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Authentic Compassion vs. Spiritual Arrogance

Authentic Compassion vs. Spiritual Arrogance I’ve been dealing with more critical feedback than usual based on recent opinions I’ve shared in my blogs. It has definitely been a learning curve for me to not take the feedback personally and to see the psychological innocence in the people who shared. However, my biggest teacher in this […]

Authentic Compassion vs. Spiritual Arrogance

I’ve been dealing with more critical feedback than usual based on recent opinions I’ve shared in my blogs. It has definitely been a learning curve for me to not take the feedback personally and to see the psychological innocence in the people who shared. However, my biggest teacher in this area has been my daughter. She really helped me to see how I was not holding a loving and compassionate space for her when she was upset. In my attempts to be mature and not lose my cool, I would separate myself from her anger. However, my steps of self-care left her feeling abandoned and alone. I was thinking I was being spiritually enlightened by not engaging in conflict, but I was blind to my lack of compassion and empathy for her. It isn’t good enough for me to separate myself to preserve my internal stability. She needed me to dig deeper so I can be with her in her pain and suffering.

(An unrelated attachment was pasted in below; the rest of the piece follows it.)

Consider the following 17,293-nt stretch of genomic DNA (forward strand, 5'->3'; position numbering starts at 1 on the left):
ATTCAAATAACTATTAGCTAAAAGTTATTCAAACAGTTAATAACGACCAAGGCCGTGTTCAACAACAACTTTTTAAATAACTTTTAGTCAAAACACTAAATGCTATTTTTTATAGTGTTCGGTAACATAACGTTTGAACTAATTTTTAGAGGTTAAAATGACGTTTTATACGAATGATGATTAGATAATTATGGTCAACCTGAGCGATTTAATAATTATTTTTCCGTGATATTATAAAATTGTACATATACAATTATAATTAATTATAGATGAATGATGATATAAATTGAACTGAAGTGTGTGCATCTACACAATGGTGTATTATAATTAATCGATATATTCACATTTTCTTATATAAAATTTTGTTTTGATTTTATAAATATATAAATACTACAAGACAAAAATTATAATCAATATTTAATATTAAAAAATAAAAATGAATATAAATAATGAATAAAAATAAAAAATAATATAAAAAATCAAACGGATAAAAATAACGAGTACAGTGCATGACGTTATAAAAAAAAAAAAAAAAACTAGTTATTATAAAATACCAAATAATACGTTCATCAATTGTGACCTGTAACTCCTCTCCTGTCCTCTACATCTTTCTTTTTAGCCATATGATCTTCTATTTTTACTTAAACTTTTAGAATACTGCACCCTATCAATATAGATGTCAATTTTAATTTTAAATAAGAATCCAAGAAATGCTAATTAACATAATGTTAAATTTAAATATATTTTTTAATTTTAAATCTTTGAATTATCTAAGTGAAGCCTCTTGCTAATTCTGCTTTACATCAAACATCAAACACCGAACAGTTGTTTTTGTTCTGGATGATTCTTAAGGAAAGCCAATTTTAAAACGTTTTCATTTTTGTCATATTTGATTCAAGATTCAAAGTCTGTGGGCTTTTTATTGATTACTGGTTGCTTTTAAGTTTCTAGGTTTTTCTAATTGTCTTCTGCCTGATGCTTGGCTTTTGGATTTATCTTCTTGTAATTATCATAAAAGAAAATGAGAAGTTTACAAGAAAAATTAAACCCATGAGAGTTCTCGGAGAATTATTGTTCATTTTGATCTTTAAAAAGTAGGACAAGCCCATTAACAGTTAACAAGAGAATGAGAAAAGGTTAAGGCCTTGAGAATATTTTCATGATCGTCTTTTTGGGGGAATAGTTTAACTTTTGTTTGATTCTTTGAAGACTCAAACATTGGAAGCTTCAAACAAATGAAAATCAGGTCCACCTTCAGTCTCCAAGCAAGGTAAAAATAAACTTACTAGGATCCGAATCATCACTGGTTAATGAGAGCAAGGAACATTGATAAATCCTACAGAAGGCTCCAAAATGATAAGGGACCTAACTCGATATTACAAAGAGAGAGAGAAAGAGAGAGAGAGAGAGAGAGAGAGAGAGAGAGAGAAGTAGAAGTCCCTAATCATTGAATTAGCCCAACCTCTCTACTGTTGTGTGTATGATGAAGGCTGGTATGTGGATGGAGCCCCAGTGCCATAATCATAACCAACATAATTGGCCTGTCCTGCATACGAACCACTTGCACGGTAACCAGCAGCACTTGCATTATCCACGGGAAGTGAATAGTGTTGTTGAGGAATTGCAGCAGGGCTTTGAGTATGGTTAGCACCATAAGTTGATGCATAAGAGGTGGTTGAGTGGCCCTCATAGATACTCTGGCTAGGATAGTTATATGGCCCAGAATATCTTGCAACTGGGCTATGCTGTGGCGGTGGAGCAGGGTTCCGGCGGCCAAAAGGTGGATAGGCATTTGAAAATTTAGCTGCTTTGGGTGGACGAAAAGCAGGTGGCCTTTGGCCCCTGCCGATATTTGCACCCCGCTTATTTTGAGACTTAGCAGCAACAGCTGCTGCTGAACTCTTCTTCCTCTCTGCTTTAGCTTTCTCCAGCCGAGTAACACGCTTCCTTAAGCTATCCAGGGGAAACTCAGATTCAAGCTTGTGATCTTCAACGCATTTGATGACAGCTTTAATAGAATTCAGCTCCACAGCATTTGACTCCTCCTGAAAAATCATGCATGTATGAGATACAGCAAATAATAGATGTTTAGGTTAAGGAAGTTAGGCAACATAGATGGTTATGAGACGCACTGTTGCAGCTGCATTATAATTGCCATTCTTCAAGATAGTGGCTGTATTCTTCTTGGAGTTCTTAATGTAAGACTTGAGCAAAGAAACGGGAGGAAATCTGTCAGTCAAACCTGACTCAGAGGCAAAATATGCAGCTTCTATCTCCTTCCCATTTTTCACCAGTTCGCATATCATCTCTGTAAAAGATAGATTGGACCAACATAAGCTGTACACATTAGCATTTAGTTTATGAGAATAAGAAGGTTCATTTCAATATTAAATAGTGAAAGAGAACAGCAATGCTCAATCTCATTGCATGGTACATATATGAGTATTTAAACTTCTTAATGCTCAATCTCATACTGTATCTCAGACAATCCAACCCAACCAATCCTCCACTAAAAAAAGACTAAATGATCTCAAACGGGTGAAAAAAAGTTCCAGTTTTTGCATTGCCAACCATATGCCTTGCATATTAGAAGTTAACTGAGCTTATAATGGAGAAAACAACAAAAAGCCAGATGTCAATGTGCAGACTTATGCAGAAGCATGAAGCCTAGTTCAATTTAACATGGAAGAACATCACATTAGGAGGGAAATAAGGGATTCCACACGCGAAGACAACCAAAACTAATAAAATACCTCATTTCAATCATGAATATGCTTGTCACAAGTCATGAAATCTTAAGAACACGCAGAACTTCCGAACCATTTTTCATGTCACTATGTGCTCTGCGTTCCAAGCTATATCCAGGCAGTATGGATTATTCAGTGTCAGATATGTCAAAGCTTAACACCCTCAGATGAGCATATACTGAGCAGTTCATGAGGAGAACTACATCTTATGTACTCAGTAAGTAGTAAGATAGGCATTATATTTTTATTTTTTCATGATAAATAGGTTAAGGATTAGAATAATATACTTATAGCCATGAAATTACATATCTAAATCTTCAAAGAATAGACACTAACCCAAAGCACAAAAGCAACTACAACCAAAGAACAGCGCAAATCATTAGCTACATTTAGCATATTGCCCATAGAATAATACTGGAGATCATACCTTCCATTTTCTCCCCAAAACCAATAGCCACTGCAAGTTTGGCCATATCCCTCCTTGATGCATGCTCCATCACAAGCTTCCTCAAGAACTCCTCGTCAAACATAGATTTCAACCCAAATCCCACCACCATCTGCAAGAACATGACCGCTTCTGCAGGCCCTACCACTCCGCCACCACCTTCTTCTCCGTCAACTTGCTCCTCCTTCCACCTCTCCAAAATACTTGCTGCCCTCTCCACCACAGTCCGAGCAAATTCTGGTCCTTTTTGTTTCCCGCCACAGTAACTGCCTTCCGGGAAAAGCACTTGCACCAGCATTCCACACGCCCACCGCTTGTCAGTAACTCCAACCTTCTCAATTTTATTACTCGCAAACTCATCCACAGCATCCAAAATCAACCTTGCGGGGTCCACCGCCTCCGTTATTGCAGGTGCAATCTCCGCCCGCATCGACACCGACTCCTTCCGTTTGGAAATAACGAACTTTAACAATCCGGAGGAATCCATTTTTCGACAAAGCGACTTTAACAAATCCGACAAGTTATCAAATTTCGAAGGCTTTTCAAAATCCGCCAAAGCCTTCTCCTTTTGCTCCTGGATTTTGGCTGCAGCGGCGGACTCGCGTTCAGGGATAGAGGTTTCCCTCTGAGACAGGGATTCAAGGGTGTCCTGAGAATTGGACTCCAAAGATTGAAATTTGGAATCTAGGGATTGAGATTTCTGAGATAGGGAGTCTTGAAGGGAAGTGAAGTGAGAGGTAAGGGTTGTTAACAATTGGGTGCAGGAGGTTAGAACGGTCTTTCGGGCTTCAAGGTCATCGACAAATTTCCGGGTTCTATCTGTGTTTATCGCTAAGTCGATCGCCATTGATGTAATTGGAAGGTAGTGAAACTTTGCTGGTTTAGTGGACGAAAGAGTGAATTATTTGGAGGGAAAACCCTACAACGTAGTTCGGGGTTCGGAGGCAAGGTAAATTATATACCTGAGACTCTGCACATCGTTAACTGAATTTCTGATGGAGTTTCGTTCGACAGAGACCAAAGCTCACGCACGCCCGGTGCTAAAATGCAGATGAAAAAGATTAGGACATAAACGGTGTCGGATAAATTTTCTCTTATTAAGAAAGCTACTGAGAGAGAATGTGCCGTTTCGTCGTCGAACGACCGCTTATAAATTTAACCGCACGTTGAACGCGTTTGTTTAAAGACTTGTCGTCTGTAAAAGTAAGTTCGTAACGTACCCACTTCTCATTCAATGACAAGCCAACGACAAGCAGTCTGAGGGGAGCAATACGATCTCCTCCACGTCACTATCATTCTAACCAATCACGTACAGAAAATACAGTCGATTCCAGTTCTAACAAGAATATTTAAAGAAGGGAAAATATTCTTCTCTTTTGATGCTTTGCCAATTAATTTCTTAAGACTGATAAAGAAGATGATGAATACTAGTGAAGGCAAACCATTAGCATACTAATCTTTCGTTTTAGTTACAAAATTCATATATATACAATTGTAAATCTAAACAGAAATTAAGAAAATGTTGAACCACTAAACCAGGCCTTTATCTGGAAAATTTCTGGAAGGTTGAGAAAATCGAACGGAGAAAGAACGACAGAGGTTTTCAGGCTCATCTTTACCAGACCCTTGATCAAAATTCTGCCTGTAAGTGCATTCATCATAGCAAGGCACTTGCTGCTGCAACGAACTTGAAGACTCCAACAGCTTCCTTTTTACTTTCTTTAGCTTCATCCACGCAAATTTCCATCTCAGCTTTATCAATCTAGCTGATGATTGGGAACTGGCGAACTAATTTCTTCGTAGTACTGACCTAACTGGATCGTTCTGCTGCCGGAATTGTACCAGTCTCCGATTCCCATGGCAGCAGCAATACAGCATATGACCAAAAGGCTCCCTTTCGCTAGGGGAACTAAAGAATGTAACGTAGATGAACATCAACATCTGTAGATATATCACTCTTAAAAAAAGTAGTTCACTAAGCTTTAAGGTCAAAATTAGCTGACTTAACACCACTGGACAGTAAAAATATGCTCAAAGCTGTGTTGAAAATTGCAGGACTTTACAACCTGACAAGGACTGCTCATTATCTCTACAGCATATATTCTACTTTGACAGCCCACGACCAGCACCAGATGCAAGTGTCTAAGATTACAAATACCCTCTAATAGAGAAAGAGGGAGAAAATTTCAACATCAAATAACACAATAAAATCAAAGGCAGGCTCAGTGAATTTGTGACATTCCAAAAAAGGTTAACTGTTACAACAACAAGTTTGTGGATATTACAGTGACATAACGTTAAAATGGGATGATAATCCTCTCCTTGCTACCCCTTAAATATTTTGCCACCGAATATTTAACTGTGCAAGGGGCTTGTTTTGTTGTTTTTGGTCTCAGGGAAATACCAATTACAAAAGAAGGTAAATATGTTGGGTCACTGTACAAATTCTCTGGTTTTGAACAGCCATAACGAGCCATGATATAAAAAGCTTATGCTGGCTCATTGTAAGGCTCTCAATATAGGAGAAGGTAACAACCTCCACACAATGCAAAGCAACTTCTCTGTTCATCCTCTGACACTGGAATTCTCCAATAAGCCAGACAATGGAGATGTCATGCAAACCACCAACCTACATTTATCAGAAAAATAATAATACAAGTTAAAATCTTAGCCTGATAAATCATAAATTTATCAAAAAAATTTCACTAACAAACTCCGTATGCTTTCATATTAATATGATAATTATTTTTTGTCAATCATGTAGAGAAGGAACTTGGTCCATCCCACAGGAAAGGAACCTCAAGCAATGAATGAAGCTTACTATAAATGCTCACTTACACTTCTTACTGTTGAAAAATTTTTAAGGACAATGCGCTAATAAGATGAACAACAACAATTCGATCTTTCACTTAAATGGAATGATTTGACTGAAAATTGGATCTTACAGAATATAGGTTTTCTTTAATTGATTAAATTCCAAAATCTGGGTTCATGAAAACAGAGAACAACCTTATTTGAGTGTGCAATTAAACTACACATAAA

Angus and I can both see how we have the opportunity to move beyond simply separating when a situation gets heated, to actually finding the stability of love and empathy within our own hearts so we can be present with someone who is suffering. Me feeling hurt by people getting upset with me for sharing my opinions is just another example of me taking conflict personally. I can see now more clearly that upset is simply a reflection of suffering. It is not about me, but it is an opportunity for me to lead with love.

It seems that is what is needed most for change to happen. For us all to develop the capacity for empathy and compassion in the face of suffering even when, and particularly when, it is expressed as anger and reactivity.

Angus & Rohini Ross are “the Rewilders.” They love working with couples and helping them to reduce conflict and discord in their relationships by pointing them to their innate wisdom and understanding. They work with couples who are struggling and couples who would like to deepen the love and intimacy they already have. They co-facilitate individualized couples intensives that rewild relationships back to their natural state of love. Rohini is the author of Marriage (The Soul-Centered Series Book 1), and they are co-founders of The Soul-Centered Series: Psychology, Spirituality and the Teachings of Sydney Banks. You can also subscribe to Rohini’s weekly blog that includes their weekly Vlog on her website, rohiniross.com.

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